The apricot trees in Santa Clara Valley have been planted and watered to flourish into a fruitful county. The nutrients of the soil in which these trees were rooted remain plentiful in the legacy of Vincenzo Cortese.
In the year 1911, thirteen-year-old Vincenzo Cortese followed his father and older brother to Chicago alongside his mother and sister. The journey from Trabia, Italy to Chicago took eighteen days aboard the “Calabria.”Only three years later, the family of five returned to their home in Italy. During those few years, however, Vince worked full time, in Nabisco or pedaling strawberries or selling ice blocks door to door. Rugged individualism would prove to be the key to his success as time progressed.
Italians, much like Mr. Vincenzo Cortese were welcome because America needed their skills and willingness to work. It was only two weeks before Vince was cajoled to America– this time conquering the voyage alone. He set foot in San Jose, California with the aid of his uncle, Mr. Giacomo Teresi. With pent up energy and dreams, with the idea that the streets were paved with gold, and that everything would follow upon his arrival, Vince was far from realizing his full potential.
Employed in different locations from ranches to canneries, Vince met Rose Carnova, a fellow Italian immigrant who would later become his wife. The orchard expertise he picked up from his European existence was advantageous to him when the Depression of the 1920s hit. Vince had built a reputation for pruning trees and had gained the trust of business folk. Consequently, banks and real-estate investors offered him land on Mabury Road.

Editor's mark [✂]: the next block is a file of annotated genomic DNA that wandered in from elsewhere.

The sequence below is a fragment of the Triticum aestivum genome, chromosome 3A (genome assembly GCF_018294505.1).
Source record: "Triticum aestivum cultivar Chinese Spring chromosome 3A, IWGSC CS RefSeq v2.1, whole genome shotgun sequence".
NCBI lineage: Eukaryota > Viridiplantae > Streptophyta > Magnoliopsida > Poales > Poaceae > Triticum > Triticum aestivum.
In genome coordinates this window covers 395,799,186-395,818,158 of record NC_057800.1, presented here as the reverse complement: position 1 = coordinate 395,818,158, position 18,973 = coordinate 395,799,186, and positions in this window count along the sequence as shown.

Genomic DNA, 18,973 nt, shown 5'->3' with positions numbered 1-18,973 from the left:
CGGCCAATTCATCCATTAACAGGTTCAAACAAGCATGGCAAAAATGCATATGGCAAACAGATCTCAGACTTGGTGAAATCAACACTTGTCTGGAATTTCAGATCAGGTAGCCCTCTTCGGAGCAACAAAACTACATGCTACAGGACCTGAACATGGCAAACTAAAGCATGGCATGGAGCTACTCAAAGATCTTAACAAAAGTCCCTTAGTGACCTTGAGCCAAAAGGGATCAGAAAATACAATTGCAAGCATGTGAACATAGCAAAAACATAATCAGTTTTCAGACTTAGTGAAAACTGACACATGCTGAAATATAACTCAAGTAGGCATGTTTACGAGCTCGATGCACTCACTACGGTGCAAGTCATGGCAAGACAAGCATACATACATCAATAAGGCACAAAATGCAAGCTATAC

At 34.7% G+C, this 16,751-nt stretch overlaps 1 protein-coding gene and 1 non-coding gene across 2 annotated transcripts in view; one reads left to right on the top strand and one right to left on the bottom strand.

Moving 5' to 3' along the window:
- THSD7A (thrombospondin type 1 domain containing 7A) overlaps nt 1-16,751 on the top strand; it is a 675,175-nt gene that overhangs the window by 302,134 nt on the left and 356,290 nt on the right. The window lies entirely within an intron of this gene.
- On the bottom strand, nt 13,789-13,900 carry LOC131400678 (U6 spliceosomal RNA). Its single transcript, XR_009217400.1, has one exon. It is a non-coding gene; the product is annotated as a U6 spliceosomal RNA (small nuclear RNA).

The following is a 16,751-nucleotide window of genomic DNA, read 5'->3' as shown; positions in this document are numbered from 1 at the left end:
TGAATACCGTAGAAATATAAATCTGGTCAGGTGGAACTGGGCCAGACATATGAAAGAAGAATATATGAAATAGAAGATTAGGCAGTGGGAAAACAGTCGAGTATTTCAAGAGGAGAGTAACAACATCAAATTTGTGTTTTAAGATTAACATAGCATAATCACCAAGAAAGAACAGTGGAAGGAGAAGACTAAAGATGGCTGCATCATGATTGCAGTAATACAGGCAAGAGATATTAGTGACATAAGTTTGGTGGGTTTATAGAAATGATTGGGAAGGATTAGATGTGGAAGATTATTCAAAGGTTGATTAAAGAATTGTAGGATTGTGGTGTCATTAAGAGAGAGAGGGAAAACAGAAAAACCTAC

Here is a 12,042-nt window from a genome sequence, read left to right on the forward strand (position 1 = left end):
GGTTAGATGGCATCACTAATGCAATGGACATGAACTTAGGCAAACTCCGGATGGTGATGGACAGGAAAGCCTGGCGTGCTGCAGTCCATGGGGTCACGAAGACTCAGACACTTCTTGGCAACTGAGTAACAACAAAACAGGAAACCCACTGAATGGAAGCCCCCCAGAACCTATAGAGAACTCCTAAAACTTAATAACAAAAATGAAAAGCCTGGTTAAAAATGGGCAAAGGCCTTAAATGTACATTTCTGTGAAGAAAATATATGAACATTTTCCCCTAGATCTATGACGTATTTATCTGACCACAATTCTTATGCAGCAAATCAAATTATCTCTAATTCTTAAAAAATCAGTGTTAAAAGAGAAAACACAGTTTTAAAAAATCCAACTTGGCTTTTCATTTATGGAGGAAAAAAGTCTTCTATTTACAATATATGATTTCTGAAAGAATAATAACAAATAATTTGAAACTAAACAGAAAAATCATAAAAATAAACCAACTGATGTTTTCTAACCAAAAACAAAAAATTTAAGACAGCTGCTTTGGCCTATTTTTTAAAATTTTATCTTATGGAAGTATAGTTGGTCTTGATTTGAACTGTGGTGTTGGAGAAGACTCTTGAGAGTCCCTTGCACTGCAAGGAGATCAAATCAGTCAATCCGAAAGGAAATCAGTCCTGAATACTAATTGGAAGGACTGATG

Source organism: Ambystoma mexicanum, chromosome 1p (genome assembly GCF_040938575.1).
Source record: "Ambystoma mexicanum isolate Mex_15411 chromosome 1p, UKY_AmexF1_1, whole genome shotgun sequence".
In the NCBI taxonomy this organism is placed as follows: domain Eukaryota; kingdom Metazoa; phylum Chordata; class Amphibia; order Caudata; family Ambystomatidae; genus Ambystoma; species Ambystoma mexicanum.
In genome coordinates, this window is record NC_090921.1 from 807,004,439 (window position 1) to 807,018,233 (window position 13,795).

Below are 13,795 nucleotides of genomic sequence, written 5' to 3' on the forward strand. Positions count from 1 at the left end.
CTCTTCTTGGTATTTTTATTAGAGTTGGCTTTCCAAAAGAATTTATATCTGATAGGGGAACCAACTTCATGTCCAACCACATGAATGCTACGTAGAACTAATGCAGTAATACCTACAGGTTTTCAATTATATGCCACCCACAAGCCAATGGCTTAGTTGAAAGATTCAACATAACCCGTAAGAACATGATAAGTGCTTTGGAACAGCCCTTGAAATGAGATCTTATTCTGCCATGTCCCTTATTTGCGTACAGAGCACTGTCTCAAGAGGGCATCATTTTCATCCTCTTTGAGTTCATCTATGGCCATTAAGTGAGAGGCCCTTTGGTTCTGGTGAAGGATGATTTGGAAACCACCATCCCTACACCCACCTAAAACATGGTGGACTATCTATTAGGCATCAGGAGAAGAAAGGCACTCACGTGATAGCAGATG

By 1927, Vincenzo Cortese was naturalized and married to his wife, Rose. The two had five children: Lena, Jerome, Dominic, Vincent Jr, and John– all of whom learned to work living in a self-sustaining “enclave” of Italian-Americans in Luna Park. Dominic Cortese himself remarks that he “learned to work, that’s for sure.” Vince’s self-made prosperity would continue during World War II, Cortese owned land and developed it, he was involved at the forefront of 50 food processing plants in Santa Clara Valley – shipping produce all over the world. It was a time period in which Silicon Valley had the potential to feed the world.
Vincenzo Cortese had little to no formal education, but he was self-educated, articulate in Spanish, Italian, and Portuguese. Language was a barrier, but he mastered linguistics nonetheless and perfected it with the arrival of the television. Despite his insistence of being referred to as a farmer, Dom recalls his father’s involvement in the expansion of San Jose in promoting annexations. His son, Dominic Cortese, became the youngest person ever elected to the Board of Supervisors in the county of Santa Clara and to head a major California County. His grandson, Dave Cortese has been active in politics as well and is running for mayor in San Jose. The hard work, sweat, and tears Cortese had devoted to working proved fruitful not just to his family, but to Silicon Valley and to the world. The initiative he took nearly a century ago remains at work through each passing generation.
This story was shared by Dom Cortese and written by Chia-Ry Chang Ureña.